Merging black holes are some of the most extreme events in the Universe. Could a modified event horizon reveal quantum gravity?
“The bedrock nature of space and time and the unification of cosmos and quantum are surely among science’s great ‘open frontiers.’ These are parts of the intellectual map where we’re still groping for the truth — where, in the fashion of ancient cartographers, we must still inscribe ‘here be dragons.’”
When Einstein first wrote down the general theory of relativity in 1915, this brand new theory of gravity not only explained phenomena that Newton’s old one couldn’t, it predicted a whole host of new ones. In strong gravitational fields, clocks would run slower, light would shift its frequency, particle trajectories would bend, and accelerating masses would emit a new type of radiation: gravitational waves. While a great many of Einstein’s predictions had been borne out and verified over the years, it took until 2015 for the first gravitational wave signals to be directly detected by humanity. There were two that had enough significance to be announced as “discoveries,” while one other remains a strong candidate. But perhaps these events — created by merging black holes — will do us one better than Einstein: perhaps they’ve already given us our first hints of quantum gravity. In a new paper by theoretical physicists Jahed Abedi, Hannah Dykaar and Niayesh Afshordi, they claim the first evidence of gravitational effects beyond general relativityin the data of these mergers.
The reason it’s so difficult to go beyond general relativity is because the scale at which quantum effects should become important happen at extreme scales. Not extreme like at the LHC or in the center of the Sun, but at energies well beyond anything the Universe has seen since the Big Bang, or at distance scales some 10¹⁸ times smaller than a proton’s width. While quantum effects show up for the other forces at much more accessible scales and energies, part of why a theory of quantum gravity has been so elusive is that we have no experiments to guide us. The only hopes we have, realistically, are to look in two places:
- At the echoes of cosmic inflation, the ultra-high-energy state of spacetime prior to the Big Bang.
- At and around the event horizons of black holes during catastrophic events, where quantum effects will be strongest.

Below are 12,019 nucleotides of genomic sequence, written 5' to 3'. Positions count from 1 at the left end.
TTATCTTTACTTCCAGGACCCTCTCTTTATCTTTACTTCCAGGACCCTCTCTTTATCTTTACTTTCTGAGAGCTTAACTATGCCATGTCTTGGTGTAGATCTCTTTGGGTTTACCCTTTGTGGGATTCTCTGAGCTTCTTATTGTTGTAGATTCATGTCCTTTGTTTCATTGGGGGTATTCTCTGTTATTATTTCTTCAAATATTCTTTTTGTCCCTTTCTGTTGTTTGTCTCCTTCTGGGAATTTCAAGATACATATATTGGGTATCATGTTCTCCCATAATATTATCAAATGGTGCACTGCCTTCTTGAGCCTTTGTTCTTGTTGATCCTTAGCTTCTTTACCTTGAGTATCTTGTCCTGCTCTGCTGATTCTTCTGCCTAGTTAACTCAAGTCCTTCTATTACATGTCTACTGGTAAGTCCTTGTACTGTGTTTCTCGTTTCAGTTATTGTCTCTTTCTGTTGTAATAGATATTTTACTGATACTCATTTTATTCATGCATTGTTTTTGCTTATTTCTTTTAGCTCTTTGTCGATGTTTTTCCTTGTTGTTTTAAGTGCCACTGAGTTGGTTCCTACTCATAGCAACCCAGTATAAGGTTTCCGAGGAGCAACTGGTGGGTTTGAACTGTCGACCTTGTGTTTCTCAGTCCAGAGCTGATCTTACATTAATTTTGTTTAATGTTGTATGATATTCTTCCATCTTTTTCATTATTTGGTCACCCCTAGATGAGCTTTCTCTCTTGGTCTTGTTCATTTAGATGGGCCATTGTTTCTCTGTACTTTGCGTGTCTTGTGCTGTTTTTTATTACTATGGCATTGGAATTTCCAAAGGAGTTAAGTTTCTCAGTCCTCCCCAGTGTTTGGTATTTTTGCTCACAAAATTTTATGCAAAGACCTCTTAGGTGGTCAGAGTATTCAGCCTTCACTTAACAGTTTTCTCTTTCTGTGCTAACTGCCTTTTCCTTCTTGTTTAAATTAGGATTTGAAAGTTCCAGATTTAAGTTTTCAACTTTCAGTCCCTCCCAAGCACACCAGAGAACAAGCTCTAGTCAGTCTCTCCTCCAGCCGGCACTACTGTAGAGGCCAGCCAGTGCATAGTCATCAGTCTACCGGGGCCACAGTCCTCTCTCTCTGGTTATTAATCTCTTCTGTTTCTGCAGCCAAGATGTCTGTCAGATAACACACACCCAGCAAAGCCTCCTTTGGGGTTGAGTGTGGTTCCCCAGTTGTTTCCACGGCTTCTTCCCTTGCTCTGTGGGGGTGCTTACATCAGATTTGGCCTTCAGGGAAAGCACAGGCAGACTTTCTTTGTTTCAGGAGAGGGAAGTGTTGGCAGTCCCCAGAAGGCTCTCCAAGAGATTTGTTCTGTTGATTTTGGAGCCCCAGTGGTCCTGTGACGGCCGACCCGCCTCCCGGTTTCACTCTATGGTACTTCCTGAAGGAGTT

For the first one, there are teams looking for particular polarization signals of the Big Bang’s leftover glow. If that signal shows up in the data with a particular pattern on a variety of angular scales, it will be an unambiguous verification of inflation, plus the first direct evidence that gravity is quantum in nature. While many things in the Universe produce gravitational waves, some of these processes are classical (like inspiraling black holes), while others are purely quantum. The quantum ones rely on the fact that gravitation, like the other forces, should exhibit quantum fluctuations in space and time, along with the inherent uncertainty that quantum physics brings with it. In cosmic inflation, those fluctuations get stretched across the Universe, and can imprint in the Big Bang’s leftover glow. While the initial report of such a detection a few years ago, by BICEP2, was shown to be false, the prospects remain enticing.
But there’s another approach: to look for quantum effects that show up along with the classical ones in the strongest gravitational wave signals this Universe generates. LIGO’s announcements earlier this year gave the scientific community a celebratory jolt, as the first and second gravitational wave events from merging black holes were unambiguously detected. A third probably detection was also released, but was just below the significance threshold for discovery. While LIGO has just recently fired back up at increased sensitivity, a new idea gives us something important to look for: quantum corrections that show up in the mergers.
According to Einstein, a black hole’s event horizon should have specific properties, determined by its mass, charge and angular momentum. In most ideas of what quantum gravity would look like, that event horizon would be no different. Some models, however, predict notably different event horizons, and it’s those departure models that offer a glimmer of hope for quantum gravity. If we see a difference from what Einstein’s theory predicts, perhaps we can uncover not only that gravity must be a quantum theory, but what properties quantum gravity actually has.